BHP is looking for ways to both clean up legacy mining projects obtain biofuels from impacted lands and water.

The Mining giant has formed a partnership with the United States Department of Energy’s (DOE’s) National Renewable Energy Laboratory (NREL) to work with universities on the project.

The research will be aimed at species of plants and algae that can help clean up impacts of uranium mining in the soil and water through phytoremediation.

It will also seek ways to produce biodiesel and other products from brownfield sites in arid climates.

The planned program intersects with existing work on carbon capture systems, because many natural options to remediate land also remove carbon dioxide from the atmosphere.

“BHP’s commitment to putting health and safety first, being environmentally responsible, and supporting our communities extends to mine sites that are no longer operating, including those BHP acquired after mining was completed. In many cases, historical practices at these sites have resulted in environmental impacts,” the company stated.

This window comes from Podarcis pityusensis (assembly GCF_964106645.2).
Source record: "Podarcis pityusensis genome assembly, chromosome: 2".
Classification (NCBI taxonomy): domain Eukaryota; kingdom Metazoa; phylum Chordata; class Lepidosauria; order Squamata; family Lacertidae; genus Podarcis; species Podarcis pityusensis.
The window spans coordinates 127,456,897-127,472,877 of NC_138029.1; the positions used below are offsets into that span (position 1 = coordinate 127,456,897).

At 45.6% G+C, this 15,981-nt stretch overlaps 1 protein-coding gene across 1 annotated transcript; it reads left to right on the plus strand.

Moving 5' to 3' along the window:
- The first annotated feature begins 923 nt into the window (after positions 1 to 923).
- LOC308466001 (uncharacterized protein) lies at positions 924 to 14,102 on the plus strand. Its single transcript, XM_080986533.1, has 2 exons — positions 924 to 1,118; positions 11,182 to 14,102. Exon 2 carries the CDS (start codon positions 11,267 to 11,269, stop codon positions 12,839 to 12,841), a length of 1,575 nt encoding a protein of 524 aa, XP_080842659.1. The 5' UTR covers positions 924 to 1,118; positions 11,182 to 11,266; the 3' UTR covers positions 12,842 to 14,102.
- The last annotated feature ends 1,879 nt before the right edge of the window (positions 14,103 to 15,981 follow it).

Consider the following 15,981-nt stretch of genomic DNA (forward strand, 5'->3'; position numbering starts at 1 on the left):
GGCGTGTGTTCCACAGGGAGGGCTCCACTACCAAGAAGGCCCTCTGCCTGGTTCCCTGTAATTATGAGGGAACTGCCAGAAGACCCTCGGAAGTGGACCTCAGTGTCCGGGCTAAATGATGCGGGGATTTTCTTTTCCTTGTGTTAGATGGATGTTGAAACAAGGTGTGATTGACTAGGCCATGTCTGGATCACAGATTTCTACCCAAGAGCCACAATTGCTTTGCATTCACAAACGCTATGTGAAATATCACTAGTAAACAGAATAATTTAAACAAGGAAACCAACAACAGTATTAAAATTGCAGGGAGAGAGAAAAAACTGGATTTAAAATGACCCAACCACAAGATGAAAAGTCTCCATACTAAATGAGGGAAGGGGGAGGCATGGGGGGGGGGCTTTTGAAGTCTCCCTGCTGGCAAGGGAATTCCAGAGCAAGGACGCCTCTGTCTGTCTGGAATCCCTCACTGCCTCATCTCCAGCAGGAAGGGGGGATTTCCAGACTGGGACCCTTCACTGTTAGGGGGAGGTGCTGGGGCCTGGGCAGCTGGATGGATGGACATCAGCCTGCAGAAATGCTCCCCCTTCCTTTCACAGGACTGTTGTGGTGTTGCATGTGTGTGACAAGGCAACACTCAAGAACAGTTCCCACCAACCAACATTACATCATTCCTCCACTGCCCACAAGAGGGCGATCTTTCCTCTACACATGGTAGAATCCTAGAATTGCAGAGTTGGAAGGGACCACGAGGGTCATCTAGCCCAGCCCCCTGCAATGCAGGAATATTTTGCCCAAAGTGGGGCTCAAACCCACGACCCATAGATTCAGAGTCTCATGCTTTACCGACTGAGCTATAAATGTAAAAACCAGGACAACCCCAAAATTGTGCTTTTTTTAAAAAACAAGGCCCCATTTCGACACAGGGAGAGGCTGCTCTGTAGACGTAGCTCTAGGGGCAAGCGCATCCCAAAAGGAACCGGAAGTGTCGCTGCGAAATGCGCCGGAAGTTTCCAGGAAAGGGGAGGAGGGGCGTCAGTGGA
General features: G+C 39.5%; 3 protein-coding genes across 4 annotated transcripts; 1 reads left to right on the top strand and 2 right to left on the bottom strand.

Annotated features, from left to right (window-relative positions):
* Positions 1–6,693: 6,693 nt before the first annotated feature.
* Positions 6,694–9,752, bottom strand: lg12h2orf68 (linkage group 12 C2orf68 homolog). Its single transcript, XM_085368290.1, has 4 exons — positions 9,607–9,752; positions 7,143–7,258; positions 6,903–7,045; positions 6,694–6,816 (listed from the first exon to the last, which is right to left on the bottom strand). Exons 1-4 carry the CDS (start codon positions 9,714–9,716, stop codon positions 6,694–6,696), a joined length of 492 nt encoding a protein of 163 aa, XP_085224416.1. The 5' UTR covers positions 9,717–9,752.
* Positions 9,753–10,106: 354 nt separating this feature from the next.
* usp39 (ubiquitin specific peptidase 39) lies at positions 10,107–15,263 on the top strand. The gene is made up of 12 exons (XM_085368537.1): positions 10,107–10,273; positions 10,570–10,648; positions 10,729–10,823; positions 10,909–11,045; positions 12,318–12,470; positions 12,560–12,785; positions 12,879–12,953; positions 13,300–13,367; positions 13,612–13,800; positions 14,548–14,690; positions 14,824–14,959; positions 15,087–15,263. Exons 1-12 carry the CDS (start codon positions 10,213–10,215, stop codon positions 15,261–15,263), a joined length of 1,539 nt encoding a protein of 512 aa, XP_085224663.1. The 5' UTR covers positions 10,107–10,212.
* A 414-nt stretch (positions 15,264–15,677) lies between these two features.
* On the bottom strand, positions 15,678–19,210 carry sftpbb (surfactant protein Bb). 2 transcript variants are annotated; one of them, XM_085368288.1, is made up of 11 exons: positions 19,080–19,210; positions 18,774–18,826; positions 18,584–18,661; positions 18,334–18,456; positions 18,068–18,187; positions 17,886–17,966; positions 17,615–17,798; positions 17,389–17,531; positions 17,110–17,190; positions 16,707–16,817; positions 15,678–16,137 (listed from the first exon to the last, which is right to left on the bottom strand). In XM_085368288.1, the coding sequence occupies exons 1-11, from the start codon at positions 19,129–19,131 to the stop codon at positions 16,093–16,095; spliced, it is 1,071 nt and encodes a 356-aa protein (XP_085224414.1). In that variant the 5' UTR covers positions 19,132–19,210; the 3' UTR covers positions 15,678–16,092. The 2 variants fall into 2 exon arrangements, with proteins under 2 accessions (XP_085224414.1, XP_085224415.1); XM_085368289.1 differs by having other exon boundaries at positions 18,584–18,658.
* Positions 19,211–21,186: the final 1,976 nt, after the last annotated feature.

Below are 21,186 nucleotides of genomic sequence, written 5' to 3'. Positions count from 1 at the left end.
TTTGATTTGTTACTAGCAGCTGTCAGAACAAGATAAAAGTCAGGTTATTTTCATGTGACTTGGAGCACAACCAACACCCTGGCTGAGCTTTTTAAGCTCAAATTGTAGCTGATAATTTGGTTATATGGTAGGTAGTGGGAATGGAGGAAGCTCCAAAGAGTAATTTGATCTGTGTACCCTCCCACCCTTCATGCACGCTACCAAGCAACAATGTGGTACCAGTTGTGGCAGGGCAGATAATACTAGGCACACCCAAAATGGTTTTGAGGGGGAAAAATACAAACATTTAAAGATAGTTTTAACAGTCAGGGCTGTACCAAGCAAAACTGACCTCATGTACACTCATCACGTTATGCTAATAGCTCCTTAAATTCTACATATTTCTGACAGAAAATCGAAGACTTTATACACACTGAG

“BHP works hard to address these site-based concerns in collaboration with regulatory agencies and local communities.”

The two-year program will identify and test native and other compatible species of algae and plants for their phytoremediation capability and metal uptake, and ways to process the phytoremediation crops into useful bioproducts.